Quote from: WellingtonEast on 06/27/2012 03:36 AMAssembly on ground in larger volume modules would have been cheaper than multiple modules which means multiple projects / launches and would have enabled the ISS to be completed sooner.Unsubstantiated and basically wrong. There is no data to support your claim.
Assembly on ground in larger volume modules would have been cheaper than multiple modules which means multiple projects / launches and would have enabled the ISS to be completed sooner.
The need for a standard docking interface was reconfirmed and the design of ESA’s IBDM system appeared as a very promising candidate for such a standard...Discussions with NASA and the Canadian Space Agency looked at the possible joint development of a new docking system based on the IBDM.
All I see is tech copied from Russians. They have a lot of money, they are starting to outsource tech outside (I was asked to develop a cheap auto focus lenses 2y ago) but the general feeling is that they have too much cash in hand to bother developing on their own. I've worked with Chinese engineers and believe me that they have a very long way to go.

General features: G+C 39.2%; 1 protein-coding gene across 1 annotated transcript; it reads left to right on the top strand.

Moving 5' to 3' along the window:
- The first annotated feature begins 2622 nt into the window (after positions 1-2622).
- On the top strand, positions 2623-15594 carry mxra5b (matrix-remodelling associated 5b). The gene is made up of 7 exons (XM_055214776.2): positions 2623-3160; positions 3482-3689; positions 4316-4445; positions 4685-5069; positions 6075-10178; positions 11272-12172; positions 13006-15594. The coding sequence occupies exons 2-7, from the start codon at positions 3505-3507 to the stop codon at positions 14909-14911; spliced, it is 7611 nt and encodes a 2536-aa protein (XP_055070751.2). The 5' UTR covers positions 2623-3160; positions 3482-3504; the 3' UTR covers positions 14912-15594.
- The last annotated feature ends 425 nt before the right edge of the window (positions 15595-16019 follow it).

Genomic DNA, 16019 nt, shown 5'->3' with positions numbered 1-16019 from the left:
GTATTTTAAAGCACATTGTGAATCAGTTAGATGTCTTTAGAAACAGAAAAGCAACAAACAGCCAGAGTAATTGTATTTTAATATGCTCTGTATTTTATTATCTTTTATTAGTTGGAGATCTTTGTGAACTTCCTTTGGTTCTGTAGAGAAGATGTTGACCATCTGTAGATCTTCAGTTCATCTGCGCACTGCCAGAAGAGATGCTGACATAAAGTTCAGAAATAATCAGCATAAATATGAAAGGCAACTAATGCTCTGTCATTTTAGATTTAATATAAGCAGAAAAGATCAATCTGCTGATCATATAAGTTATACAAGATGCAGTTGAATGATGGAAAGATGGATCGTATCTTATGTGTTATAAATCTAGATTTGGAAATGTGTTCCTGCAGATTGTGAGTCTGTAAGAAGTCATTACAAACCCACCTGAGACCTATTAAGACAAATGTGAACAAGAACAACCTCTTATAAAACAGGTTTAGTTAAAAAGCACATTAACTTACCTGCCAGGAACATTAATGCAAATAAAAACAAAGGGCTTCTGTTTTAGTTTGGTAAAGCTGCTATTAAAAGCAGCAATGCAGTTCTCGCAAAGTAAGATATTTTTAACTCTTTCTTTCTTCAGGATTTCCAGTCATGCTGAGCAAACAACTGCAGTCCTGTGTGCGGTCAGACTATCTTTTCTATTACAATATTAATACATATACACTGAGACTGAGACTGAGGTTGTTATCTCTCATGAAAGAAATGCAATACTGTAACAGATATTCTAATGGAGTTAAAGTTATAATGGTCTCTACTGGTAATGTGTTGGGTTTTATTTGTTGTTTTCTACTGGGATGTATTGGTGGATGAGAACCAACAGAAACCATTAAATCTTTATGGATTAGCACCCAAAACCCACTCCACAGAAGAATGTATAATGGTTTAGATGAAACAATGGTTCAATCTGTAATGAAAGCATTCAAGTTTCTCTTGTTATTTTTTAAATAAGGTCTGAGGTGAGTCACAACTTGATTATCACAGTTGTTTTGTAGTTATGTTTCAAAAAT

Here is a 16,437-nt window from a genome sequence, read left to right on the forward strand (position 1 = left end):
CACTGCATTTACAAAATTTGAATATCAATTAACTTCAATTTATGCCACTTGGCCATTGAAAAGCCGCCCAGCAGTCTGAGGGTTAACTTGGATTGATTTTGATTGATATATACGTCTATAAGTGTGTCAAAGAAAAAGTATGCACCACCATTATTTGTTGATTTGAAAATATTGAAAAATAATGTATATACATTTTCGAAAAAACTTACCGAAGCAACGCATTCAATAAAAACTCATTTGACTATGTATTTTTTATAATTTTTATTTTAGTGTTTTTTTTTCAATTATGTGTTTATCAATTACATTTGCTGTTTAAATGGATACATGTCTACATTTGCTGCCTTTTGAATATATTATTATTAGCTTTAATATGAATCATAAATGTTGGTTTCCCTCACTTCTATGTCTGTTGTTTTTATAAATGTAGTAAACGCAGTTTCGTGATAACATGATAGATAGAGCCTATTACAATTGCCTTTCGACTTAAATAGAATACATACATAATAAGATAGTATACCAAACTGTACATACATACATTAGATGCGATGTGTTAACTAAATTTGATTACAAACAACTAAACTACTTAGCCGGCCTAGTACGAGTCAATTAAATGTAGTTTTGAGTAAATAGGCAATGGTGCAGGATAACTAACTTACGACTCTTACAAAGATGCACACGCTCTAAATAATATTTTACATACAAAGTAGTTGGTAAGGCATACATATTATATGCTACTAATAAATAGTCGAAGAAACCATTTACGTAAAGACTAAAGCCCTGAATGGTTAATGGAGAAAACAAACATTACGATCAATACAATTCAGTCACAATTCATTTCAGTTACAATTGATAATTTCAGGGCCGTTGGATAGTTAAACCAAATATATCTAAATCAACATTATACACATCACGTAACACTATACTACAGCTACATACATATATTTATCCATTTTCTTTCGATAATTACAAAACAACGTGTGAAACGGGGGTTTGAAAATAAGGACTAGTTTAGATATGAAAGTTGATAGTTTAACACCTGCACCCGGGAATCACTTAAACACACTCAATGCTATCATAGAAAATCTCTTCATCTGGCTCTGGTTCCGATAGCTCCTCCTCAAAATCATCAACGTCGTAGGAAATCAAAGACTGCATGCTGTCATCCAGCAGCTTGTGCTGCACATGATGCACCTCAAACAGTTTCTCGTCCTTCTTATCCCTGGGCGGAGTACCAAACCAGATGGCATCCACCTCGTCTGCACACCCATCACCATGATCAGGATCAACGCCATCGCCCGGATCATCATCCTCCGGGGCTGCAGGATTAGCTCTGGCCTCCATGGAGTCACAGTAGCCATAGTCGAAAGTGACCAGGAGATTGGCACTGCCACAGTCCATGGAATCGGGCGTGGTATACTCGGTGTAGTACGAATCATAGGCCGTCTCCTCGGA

Quote from: WellingtonEast on 06/27/2012 12:22 AMI think the unknown here is launcher development.The ISS was hobbled by utilising the Space Shuttle to launch many of its components.I think the chinese will aim for a larger station (by volume) with less modules launched by larger rockets.FallacyIt wasn't the size of the shuttle that hobbled the ISS, it was that it was the only launcher.ISS does not need more volume, nor did it need larger launchers
I think the unknown here is launcher development.The ISS was hobbled by utilising the Space Shuttle to launch many of its components.I think the chinese will aim for a larger station (by volume) with less modules launched by larger rockets.
Won't Tiangong-3 serve as the core module? I'm taking my info from Wikipedia. Tiangong-3 will have the size andmass of each of the modules of the planned Modular Chinese Space Station. And according to Wikipedia, Tiangong-3 will be launchedaround 2015. So for at least five years it appears, Tiangong-3 will orbit without additional modules.Leaves me wondering what the Chinese manned psace program plans todo between 2015 and 2020? Send an upgraded Shenzhou to circle the Moon?Send one to a NEO asteroid?
From Xinhua, China's space station will be energy-efficient: lead designer.
The green technologies to be applied in the station will raise its recycling rate and reduce its reliance on input from the ground.For example, waste water and urine will be used to extract oxygen, and carbon dioxide and other human waste will also be recycled, Zhou said.
What does this say?
Quote from: manboy on 05/29/2013 02:56 AMWhat does this say?That's the model of the future Chinese cargo supply spacecraft.
I don't speak Chinese, but I see no radiators there. Are this notional, an artist impression or what exactly?